Earlier this week, President Vladimir Putin visited [ru] the Valaam Monastery in Karelia, one of Russia's northern most republics. While greeting the local Orthodox priests, one of them suddenly lunged forward and tried to kiss Putin's hand, though the President instantly recoiled in apparent disgust. A moment later, Putin turned back and shook his fist at the priest (which the Kremlin later explained was a joke).
The priest, since identified [ru] as Macedonia-native Father Mefodii, caused an uproar among Russian Internet users, when video footage of his attempted kiss spread rapidly online. Why did this foreign-born Orthodox monk want to kiss the hand of Russia's head of state? Was it a sign of respect? A medieval demonstration of submission? Or perhaps something had been lost in translation?
In just two days, the video already has more than 788,000 views on YouTube. (The moment of Mefodii's kiss is at 0:37.)
At least tangentially, the ongoing Pussy Riot trial adds controversy to any events with so much as a trace of tension between the Kremlin and the Russian Orthodox Church. Putin's aversion to the attempted kiss (exhibited in an uncharacteristic display of emotion) also introduced a not insignificant comedic element, raising the story's viral appeal.
Before Church and Kremlin officials issued clarifications about the incident, bloggers speculated (in some cases, rather wildly) about Father Mefodii's motives. LiveJournal user anglus addressed [ru] the early theory that the priest had confused Putin for the archiereus (a Church official, whom it would have been customary to kiss on the hand). Anglus highlights a specific anecdote from the travelogue [ru] of Antioch Greek Patriarch Macarios, who visited the Russian Tsar in 1655. In that instance, visiting priests indeed kissed the Tsar's “sword hand,” and were rewarded with various imperial gifts.
Anglus cites this historical episode to demonstrate that Mefodii was only observing an old Russian tradition — not behaving absent-mindedly. The possibility that Mefodii was humbling himself before ‘the tsar,’ however, was of course disturbing to other bloggers for different reasons. Mocking the servility evident in Mefodii's gesture, Twitter user MitrofOb joked [ru]:
Дорогу всем россиянам указал игумен Мефодий. И Пуси, чтобы получить прощение, должны поцеловать руку Путину.
LJ user Aleksandr Okunev writes [ru] that he and his mother actually met Father Mefodii in 2001, on a visit to Valaam. Noticing the priest's thick Macedonian accent, Okunev's mother then questioned Mefodii about foreign customs, including (for whatever reason) greeting people with a kiss on the hand. Mefodii answered that he indeed practices this tradition, and defended it as an act of “love for mankind.”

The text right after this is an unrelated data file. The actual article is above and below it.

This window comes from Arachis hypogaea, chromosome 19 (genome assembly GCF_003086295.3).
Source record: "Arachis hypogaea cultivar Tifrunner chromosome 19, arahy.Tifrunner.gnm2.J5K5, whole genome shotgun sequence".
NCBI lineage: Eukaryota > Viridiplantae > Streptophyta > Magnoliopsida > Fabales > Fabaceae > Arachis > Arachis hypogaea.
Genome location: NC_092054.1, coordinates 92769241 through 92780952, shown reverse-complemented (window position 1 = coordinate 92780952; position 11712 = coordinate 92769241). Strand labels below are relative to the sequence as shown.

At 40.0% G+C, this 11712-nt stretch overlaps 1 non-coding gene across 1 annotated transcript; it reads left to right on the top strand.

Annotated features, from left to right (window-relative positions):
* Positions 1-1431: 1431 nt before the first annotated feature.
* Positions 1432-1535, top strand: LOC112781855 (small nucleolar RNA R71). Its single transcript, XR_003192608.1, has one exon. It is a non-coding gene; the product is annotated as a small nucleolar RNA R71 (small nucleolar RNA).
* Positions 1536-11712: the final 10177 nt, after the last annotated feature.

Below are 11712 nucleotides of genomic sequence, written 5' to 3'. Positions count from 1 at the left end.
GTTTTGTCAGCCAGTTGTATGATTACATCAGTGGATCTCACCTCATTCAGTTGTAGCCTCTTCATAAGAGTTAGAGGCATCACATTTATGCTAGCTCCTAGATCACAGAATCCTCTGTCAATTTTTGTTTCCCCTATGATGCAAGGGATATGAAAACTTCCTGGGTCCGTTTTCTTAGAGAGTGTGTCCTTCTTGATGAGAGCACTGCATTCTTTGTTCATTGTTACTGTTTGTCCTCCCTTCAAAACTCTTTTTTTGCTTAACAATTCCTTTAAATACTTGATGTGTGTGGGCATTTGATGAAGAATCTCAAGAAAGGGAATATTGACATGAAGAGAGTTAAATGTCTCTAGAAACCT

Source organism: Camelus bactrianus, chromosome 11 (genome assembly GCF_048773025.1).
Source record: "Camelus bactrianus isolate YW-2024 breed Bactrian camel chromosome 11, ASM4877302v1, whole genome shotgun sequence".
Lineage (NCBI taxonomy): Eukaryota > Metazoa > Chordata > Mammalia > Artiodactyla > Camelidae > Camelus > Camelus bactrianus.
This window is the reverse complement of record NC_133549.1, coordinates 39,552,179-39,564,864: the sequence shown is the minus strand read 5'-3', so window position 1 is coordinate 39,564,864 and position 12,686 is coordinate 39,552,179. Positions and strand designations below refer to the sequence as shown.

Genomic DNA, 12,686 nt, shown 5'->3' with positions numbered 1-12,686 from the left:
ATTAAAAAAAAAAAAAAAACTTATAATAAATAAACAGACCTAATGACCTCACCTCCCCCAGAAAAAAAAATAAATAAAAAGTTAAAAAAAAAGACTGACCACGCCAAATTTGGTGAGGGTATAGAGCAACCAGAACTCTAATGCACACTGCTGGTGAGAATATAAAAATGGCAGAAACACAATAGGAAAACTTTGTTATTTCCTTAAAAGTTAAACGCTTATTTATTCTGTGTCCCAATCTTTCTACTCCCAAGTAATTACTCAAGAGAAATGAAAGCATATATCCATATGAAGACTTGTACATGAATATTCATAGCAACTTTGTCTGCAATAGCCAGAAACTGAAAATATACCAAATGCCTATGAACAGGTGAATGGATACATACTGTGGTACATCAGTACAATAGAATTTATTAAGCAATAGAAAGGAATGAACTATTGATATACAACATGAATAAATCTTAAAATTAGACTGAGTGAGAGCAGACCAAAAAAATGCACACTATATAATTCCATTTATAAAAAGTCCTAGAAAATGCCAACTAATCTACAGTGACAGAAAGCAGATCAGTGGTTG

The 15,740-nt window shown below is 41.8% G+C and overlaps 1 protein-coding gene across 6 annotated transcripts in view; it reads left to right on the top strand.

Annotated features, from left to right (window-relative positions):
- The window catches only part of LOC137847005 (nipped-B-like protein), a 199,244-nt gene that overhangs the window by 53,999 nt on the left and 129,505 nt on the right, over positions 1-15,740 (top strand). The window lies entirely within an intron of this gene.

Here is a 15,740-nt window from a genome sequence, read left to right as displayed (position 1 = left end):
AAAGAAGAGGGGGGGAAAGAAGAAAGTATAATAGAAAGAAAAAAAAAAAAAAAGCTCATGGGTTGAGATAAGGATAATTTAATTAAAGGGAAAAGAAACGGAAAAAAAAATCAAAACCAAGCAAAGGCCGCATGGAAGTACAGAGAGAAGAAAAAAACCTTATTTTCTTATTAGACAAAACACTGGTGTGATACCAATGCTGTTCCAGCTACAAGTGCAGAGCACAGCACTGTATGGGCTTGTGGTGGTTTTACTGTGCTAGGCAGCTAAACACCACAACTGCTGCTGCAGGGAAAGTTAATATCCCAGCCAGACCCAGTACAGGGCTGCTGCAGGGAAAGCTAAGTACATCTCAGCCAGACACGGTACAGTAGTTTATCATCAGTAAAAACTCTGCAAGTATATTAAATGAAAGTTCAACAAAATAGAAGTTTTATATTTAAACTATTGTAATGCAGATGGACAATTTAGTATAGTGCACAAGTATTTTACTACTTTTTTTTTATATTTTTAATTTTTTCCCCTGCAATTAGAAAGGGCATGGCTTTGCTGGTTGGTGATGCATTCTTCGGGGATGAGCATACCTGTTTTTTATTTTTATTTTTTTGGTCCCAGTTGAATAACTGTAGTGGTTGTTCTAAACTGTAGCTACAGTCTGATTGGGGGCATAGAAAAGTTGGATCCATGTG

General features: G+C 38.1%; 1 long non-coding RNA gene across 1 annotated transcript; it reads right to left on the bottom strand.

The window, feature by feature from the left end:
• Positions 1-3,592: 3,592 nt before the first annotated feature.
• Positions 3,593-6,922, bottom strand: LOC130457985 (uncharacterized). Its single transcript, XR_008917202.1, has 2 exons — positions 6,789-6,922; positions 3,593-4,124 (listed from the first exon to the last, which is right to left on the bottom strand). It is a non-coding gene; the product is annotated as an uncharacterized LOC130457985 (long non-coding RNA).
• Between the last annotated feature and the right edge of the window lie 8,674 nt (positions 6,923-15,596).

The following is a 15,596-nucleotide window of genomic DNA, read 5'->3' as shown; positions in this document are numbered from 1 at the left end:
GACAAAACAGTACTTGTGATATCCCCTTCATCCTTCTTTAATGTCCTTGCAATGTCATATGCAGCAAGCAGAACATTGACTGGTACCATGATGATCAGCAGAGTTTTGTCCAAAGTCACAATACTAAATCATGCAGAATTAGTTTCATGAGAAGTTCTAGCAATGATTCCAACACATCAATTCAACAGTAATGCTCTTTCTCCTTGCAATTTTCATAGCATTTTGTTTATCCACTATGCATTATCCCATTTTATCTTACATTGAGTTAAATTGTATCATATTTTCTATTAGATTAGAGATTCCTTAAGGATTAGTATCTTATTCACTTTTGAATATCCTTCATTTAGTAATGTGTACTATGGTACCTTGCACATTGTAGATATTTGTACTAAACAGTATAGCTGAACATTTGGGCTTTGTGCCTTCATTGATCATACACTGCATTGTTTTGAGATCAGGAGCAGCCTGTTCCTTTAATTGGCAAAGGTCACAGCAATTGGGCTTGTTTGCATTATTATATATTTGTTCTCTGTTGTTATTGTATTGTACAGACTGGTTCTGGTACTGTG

While Okunev takes Mefodii at his word and writes that any hand-kissing is his “personal affair,” the blogger also acknowledges that today's charged political climate predestines such stories for controversy:
[…] я могу видеть эту картинку как все окружающие меня адекватные люди, уставшие от бесчинств РПЦ и разозлённые свежей историей про Pussy Riot.
Within a day, the Valaam Monastery's spokesman told [ru] journalists that Father Mefodii had wanted only to kiss Putin's hand “as a sign of the small [Macedonian] people's gratitude for the great Russian people.” This explanation naturally appealed to Russian nationalists, who have welcomed the idea of reviving ethnic identity in Russian Orthodoxy. Writing on a LJ forum created for activist Konstantin Krylov's group [ru], the “Russian Public Movement,” LJ user rod_nick complained [ru] that not enough Russian priests think in ethnic terms, blaming the legacy of Soviet internationalism:
До революции вопрос обстоял иначе, и ряд видных деятелей Церкви даже состоял в националистических организациях. Времена изменились, и, так сказать, “активно быть русским” у современных священников не разрешается.
On the same day that the Valaam Monastery tried to explain Father Mefodii's kiss, Putin's own press secretary, Dmitri Peskov, revealed [ru] to Izvestia newspaper that Putin and Mefodii have been acquainted for over a decade. The priest, Peskov said, “is a foreigner and is very emotional.” He has apparently tried to kiss Putin's hand repeatedly for years, and the two have something of a running joke, wherein Putin refuses the gesture each time. According to Aleksandr Okunev's blog post about Father Mefodii, Putin was actually personally responsible for securing the naturalization of the priest, who was in danger of deportation, before Putin intervened.
In other words, this episode with Putin and the kissing priest appears to be a story overblown and inflated by the blogosphere. The public's interest, however, is in no small part a consequence of the peculiar past and present of Russia's church-state relationship, which includes ancient Greek patriarchs and tsars, as well as modern-day punk rockers.